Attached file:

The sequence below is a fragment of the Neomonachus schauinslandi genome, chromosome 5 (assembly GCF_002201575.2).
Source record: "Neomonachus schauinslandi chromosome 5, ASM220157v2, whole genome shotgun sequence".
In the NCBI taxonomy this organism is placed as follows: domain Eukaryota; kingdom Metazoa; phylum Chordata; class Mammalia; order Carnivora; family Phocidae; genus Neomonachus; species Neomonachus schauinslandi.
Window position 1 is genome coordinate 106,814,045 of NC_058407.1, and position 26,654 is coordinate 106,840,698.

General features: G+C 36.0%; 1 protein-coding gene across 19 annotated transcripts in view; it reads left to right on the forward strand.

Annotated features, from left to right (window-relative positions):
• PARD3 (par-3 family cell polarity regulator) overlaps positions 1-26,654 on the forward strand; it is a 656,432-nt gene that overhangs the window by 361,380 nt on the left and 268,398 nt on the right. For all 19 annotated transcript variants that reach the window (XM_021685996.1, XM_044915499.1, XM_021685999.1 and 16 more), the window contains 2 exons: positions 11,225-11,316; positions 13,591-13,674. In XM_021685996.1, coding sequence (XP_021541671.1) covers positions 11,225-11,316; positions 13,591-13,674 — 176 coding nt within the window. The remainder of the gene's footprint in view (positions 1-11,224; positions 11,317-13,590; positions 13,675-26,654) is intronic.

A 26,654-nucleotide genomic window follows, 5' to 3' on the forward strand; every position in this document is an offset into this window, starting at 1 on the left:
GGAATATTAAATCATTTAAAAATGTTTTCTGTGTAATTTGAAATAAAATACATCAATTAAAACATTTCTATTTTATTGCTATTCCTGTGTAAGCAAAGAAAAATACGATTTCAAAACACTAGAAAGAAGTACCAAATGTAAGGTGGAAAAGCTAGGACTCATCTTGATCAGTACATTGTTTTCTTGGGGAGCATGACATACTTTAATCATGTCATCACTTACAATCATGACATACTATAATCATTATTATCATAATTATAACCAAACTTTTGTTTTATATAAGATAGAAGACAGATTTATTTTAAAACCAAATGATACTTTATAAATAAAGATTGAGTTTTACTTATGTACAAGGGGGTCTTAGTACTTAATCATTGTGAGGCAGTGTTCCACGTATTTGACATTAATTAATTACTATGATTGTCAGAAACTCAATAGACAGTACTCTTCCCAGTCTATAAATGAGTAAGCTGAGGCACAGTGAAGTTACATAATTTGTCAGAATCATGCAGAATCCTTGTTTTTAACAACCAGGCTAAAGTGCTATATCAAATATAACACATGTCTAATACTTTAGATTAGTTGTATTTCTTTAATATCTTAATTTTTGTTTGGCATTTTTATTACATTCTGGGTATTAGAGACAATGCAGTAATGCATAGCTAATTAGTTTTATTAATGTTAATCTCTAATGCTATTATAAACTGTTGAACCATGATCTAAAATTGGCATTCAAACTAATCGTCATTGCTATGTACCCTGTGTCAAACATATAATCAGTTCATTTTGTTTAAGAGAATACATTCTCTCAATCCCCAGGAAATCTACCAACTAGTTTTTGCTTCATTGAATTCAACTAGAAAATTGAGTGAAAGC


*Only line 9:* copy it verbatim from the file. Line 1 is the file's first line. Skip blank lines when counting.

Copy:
GGAATATTAAATCATTTAAAAATGTTTTCTGTGTAATTTGAAATAAAATACATCAATTAAAACATTTCTATTTTATTGCTATTCCTGTGTAAGCAAAGAAAAATACGATTTCAAAACACTAGAAAGAAGTACCAAATGTAAGGTGGAAAAGCTAGGACTCATCTTGATCAGTACATTGTTTTCTTGGGGAGCATGACATACTTTAATCATGTCATCACTTACAATCATGACATACTATAATCATTATTATCATAATTATAACCAAACTTTTGTTTTATATAAGATAGAAGACAGATTTATTTTAAAACCAAATGATACTTTATAAATAAAGATTGAGTTTTACTTATGTACAAGGGGGTCTTAGTACTTAATCATTGTGAGGCAGTGTTCCACGTATTTGACATTAATTAATTACTATGATTGTCAGAAACTCAATAGACAGTACTCTTCCCAGTCTATAAATGAGTAAGCTGAGGCACAGTGAAGTTACATAATTTGTCAGAATCATGCAGAATCCTTGTTTTTAACAACCAGGCTAAAGTGCTATATCAAATATAACACATGTCTAATACTTTAGATTAGTTGTATTTCTTTAATATCTTAATTTTTGTTTGGCATTTTTATTACATTCTGGGTATTAGAGACAATGCAGTAATGCATAGCTAATTAGTTTTATTAATGTTAATCTCTAATGCTATTATAAACTGTTGAACCATGATCTAAAATTGGCATTCAAACTAATCGTCATTGCTATGTACCCTGTGTCAAACATATAATCAGTTCATTTTGTTTAAGAGAATACATTCTCTCAATCCCCAGGAAATCTACCAACTAGTTTTTGCTTCATTGAATTCAACTAGAAAATTGAGTGAAAGC